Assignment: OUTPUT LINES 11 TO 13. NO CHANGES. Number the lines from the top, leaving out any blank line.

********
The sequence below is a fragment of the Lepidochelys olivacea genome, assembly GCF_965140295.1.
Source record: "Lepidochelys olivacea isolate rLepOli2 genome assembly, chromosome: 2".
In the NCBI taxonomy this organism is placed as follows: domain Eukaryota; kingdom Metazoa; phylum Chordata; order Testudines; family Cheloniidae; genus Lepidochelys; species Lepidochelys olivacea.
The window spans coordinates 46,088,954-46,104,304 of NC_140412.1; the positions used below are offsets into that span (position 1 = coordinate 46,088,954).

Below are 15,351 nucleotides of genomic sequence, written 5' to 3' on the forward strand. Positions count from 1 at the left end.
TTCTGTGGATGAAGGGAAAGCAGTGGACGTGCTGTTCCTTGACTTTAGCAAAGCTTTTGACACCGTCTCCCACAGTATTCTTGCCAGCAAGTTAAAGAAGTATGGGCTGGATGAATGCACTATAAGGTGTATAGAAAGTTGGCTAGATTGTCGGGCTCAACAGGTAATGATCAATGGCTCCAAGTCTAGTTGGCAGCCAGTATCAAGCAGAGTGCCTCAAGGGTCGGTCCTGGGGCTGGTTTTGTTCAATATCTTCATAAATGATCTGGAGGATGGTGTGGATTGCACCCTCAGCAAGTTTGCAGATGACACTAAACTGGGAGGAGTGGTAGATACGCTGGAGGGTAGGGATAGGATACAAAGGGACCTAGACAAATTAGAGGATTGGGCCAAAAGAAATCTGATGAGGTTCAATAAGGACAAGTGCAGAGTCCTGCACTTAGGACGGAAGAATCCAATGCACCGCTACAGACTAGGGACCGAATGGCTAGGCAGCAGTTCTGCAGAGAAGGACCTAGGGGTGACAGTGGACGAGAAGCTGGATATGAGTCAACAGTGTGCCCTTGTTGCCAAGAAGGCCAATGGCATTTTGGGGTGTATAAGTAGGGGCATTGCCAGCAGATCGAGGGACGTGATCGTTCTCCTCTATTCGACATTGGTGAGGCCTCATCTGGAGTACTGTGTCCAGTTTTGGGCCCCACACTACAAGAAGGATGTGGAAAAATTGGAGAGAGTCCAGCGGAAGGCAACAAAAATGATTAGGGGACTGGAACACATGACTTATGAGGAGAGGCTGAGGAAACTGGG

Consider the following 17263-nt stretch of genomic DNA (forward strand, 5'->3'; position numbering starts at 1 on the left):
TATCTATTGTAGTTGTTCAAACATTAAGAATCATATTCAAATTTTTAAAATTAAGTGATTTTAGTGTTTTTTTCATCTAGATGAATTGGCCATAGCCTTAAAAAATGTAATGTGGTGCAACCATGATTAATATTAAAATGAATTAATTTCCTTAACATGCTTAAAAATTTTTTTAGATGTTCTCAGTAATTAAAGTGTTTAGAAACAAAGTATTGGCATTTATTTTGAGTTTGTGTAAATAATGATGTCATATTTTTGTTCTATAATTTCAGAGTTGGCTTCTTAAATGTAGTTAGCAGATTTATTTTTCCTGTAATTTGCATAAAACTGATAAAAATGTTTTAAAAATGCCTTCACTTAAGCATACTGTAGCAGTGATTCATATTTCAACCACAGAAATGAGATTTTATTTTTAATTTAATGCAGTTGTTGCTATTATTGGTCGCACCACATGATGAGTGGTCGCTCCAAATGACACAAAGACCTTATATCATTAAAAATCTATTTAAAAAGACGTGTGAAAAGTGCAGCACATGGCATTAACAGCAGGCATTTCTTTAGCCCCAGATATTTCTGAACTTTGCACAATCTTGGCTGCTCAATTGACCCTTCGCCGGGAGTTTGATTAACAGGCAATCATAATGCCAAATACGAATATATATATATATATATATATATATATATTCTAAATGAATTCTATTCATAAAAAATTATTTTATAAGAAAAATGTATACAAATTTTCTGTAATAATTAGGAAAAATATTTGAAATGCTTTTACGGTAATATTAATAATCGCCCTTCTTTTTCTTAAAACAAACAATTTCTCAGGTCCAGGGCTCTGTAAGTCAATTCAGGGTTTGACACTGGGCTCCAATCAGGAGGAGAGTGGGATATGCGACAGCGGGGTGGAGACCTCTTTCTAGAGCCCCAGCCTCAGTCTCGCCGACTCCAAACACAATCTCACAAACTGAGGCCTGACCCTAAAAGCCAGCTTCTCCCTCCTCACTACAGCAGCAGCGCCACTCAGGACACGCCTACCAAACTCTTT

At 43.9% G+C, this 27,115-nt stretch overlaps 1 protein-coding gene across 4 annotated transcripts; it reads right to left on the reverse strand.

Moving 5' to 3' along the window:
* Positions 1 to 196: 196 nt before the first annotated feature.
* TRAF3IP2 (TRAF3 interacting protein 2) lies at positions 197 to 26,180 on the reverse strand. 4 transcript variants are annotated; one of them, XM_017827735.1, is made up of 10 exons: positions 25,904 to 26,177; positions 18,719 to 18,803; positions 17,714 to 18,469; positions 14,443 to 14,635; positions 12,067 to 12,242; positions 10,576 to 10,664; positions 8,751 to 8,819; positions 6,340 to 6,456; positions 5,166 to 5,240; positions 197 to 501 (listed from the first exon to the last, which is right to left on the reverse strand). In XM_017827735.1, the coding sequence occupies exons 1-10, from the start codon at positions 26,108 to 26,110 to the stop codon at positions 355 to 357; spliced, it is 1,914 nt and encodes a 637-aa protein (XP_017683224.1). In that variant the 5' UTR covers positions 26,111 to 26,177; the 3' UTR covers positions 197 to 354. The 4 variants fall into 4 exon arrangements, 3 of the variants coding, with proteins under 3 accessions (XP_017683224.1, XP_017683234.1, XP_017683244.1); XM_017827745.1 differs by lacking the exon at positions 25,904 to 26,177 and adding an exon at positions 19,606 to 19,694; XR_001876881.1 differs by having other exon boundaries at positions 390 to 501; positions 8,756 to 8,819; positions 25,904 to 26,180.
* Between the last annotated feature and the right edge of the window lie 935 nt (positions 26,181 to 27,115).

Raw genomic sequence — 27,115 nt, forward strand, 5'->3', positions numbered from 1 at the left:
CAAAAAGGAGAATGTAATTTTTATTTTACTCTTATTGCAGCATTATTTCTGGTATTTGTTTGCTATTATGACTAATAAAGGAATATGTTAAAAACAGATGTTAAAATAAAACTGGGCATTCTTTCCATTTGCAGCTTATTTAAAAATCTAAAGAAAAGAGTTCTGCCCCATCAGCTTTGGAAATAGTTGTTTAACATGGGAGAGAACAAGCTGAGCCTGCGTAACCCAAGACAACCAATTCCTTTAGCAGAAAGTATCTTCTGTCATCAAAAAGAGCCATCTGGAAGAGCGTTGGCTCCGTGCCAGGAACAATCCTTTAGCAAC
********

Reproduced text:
* Positions 1 to 196: 196 nt before the first annotated feature.
* TRAF3IP2 (TRAF3 interacting protein 2) lies at positions 197 to 26,180 on the reverse strand. 4 transcript variants are annotated; one of them, XM_017827735.1, is made up of 10 exons: positions 25,904 to 26,177; positions 18,719 to 18,803; positions 17,714 to 18,469; positions 14,443 to 14,635; positions 12,067 to 12,242; positions 10,576 to 10,664; positions 8,751 to 8,819; positions 6,340 to 6,456; positions 5,166 to 5,240; positions 197 to 501 (listed from the first exon to the last, which is right to left on the reverse strand). In XM_017827735.1, the coding sequence occupies exons 1-10, from the start codon at positions 26,108 to 26,110 to the stop codon at positions 355 to 357; spliced, it is 1,914 nt and encodes a 637-aa protein (XP_017683224.1). In that variant the 5' UTR covers positions 26,111 to 26,177; the 3' UTR covers positions 197 to 354. The 4 variants fall into 4 exon arrangements, 3 of the variants coding, with proteins under 3 accessions (XP_017683224.1, XP_017683234.1, XP_017683244.1); XM_017827745.1 differs by lacking the exon at positions 25,904 to 26,177 and adding an exon at positions 19,606 to 19,694; XR_001876881.1 differs by having other exon boundaries at positions 390 to 501; positions 8,756 to 8,819; positions 25,904 to 26,180.
* Between the last annotated feature and the right edge of the window lie 935 nt (positions 26,181 to 27,115).